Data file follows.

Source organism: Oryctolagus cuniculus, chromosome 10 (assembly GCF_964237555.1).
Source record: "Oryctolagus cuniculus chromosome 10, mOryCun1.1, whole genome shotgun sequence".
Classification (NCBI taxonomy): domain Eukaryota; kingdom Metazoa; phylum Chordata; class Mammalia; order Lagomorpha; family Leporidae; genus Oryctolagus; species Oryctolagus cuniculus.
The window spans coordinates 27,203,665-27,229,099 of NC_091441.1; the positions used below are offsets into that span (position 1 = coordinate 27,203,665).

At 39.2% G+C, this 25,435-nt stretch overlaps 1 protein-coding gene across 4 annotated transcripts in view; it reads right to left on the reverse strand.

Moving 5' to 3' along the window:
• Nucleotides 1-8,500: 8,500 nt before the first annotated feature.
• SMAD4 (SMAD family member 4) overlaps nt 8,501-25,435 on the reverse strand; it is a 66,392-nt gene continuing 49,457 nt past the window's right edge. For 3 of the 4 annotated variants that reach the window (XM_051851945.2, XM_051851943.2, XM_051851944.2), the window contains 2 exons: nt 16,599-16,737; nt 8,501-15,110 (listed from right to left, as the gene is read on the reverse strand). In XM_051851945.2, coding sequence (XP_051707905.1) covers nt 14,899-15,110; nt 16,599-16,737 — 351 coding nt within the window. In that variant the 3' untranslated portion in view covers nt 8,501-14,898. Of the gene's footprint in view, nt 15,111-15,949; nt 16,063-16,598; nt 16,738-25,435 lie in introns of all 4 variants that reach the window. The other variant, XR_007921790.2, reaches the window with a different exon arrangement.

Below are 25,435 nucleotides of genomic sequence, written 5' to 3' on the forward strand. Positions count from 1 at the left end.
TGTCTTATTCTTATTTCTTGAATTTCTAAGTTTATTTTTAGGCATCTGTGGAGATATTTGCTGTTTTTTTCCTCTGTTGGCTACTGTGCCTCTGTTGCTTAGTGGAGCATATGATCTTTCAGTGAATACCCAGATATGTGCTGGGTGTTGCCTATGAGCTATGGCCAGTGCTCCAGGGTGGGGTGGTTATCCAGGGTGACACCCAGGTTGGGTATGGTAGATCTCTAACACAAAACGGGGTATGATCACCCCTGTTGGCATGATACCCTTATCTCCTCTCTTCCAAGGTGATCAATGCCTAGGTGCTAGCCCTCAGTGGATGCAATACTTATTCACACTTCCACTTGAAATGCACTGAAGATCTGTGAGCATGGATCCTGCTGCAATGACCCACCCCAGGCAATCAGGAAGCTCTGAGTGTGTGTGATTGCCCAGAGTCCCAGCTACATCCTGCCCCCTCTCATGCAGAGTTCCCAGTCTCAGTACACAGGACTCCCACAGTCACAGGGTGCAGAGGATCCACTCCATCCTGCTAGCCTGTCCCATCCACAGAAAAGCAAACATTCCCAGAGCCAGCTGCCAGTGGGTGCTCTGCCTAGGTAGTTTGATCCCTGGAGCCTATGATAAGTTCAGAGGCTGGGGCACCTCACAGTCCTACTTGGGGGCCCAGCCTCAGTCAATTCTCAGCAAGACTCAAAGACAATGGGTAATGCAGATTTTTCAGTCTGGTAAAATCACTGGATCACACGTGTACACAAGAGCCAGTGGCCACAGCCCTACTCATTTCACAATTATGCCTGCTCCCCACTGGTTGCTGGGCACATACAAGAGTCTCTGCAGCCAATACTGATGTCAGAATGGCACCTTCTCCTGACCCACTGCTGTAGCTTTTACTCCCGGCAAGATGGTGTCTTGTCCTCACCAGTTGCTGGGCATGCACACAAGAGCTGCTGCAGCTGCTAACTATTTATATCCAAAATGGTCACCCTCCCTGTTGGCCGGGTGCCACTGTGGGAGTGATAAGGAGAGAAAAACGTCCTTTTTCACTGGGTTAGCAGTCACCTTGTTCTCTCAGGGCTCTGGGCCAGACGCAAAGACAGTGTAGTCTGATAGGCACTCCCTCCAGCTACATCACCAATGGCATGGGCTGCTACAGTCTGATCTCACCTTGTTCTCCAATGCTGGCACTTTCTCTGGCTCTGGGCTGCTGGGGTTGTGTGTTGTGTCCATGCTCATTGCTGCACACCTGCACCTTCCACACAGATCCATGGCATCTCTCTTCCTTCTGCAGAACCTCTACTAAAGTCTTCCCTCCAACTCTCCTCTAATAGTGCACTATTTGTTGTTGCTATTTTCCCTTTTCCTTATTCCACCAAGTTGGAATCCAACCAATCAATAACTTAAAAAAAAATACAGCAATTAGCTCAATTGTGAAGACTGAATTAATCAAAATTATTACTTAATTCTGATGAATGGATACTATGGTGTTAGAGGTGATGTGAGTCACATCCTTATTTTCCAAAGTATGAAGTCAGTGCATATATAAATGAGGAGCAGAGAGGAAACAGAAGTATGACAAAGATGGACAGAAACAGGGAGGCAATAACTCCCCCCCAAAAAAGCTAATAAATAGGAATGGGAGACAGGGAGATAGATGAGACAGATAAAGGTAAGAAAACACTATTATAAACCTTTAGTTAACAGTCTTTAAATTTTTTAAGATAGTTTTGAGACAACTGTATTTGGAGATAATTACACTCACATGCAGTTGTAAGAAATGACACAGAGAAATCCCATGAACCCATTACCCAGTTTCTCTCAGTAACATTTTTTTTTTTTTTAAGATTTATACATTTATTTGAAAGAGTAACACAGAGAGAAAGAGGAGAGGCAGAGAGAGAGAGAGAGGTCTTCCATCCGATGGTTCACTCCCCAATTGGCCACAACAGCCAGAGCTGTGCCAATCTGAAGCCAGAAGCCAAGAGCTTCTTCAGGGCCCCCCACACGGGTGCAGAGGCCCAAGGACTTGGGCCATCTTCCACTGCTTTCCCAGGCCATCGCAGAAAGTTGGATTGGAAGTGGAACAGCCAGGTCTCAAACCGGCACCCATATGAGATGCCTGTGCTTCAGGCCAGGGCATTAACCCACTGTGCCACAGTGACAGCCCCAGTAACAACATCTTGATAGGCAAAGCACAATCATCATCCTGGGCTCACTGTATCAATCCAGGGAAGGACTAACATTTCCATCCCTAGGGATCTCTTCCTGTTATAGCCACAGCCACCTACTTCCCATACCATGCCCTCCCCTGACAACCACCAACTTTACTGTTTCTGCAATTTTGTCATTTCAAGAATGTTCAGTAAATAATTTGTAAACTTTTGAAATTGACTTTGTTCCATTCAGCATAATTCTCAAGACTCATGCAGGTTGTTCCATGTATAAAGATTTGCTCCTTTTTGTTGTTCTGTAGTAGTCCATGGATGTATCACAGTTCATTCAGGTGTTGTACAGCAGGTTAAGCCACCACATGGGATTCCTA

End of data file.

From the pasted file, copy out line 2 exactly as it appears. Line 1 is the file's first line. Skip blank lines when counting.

Source record: "Oryctolagus cuniculus chromosome 10, mOryCun1.1, whole genome shotgun sequence".